Which are borne by me from the belly "Ye that have been borne by me from the birth" - The prophet very ingeniously, and with great force, contrasts the power of God, and his tender goodness effectually exerted towards his people, with the inability of the false gods of the heathen. He like an indulgent father had carried his people in his arms, "as a man carrieth his son," Deuteronomy 1:31. He had protected them, and delivered them from their distresses: whereas the idols of the heathen are forced to be carried about themselves and removed from place to place, with great labor and fatigue, by their worshippers; nor can they answer, or deliver their votaries, when they cry unto them.
Moses, expostulating with God on the weight of the charge laid upon him as leader of his people, expresses that charge under the same image of a parent's carrying his children, in very strong terms: "Have I conceived all this people? have I begotten them? that thou shouldest say unto me, Carry them in thy bosom, as a nursing father beareth the sucking child, unto the land which thou swarest unto their fathers;" Numbers 11:12.
Hearken unto me - From this view of the captive gods, the address is now turned to the Jews. The utter vanity of the idols had been set before them; and in view of that, God now addresses his own people, and entreats them to put their trust in him. The address he commences with words of great tenderness and endearment, designed to lead them to confide in him as their Father and friend.
And all the remnant - All who were left from slaughter, and all who were borne into captivity to Babylon. The language here is all full of tenderness, and is suited to inspire them with confidence in God. The idols of the pagan, so far from being able to protect their worshippers, were themselves carried away into ignoble bondage, but Yahweh was himself able to carry his people, and to sustain them.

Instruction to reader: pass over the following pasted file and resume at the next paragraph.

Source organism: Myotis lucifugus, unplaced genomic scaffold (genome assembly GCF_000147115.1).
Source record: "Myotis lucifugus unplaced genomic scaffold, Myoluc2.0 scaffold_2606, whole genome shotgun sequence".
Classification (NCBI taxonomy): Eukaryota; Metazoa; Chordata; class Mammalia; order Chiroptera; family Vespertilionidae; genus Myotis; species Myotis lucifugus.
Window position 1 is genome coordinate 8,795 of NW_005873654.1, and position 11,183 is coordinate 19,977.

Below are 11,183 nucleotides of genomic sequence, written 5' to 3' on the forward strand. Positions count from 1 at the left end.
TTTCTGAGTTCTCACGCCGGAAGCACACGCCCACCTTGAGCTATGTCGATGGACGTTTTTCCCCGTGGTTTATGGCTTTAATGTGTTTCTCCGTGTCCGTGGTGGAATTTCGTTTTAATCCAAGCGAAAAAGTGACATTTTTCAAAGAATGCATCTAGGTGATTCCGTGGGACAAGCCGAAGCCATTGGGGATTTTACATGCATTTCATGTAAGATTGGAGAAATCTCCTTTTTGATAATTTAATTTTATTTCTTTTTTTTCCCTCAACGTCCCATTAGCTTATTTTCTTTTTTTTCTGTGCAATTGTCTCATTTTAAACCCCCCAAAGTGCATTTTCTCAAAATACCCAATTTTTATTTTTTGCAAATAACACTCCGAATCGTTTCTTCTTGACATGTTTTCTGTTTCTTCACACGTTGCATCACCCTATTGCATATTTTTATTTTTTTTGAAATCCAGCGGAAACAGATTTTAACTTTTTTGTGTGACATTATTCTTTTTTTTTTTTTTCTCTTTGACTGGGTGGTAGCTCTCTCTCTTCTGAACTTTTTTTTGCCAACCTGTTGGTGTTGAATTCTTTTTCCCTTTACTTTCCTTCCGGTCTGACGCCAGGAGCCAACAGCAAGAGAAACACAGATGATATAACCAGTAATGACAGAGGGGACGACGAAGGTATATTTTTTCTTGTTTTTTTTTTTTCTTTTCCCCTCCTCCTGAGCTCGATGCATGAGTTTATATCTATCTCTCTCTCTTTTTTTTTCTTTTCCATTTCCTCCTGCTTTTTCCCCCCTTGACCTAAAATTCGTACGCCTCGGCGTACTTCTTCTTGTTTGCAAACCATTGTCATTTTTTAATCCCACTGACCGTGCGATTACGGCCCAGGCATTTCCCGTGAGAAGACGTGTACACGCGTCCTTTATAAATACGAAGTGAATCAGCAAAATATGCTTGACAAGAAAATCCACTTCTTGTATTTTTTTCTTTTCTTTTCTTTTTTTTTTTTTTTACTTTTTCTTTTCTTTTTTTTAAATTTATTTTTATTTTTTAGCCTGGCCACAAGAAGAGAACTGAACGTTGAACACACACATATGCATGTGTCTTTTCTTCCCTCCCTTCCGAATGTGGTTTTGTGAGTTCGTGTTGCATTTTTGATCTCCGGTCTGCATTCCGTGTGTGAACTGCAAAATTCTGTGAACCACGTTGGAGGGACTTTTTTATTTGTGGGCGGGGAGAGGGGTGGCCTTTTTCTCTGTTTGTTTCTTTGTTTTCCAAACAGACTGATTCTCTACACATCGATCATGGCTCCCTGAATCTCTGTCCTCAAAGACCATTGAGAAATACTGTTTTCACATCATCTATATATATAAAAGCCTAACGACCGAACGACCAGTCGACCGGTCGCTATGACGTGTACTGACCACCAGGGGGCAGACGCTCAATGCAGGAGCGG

Which are borne by me - Like an indulgent father, or a tender nurse, he had carried them from the very infancy of their nation. The same image occurs in Deuteronomy 1:31: ‹And in the wilderness, where thou hast seen how that the Lord thy God bare thee, as a man doth bear his son, in all the way that ye went, until ye came into thins place.‘ A similar figure occurs in Exodus 19:4: ‹Ye have seen, how I bare you on eagles‘ wings, and brought you unto myself‘ (so Deuteronomy 32:11-12; compare Numbers 11:12; Isaiah 63:9). All this here stands opposed to the idols of the Babylonians. They were unable to protect their people. They were themselves made captive. But God had shown the part of a father and a protector to his people in all times. He had sustained and guided them; he had never forsaken them; he had never, like the idol-gods, been compelled to leave them in the power of their enemies. From the fact that he had always, even from the infancy of their nation, thus protected them, they are called on to put their trust in him.
“Fear thou not; for I am with thee:
Be not dismayed; for I am thy God:
I will strengthen thee; yea, I will help thee;
Yea, I will uphold thee with the right hand of My righteousness.” MH 251.1
Isaiah 41:10. MH 251
“Ye that have been borne by Me from your birth,
That have been carried by Me from your earliest breath,
Even to your old age I am the same;
Even to hoar hairs I will carry you;
I have done it, and I will still bear you;
I will carry, and I will deliver you.” MH 251.2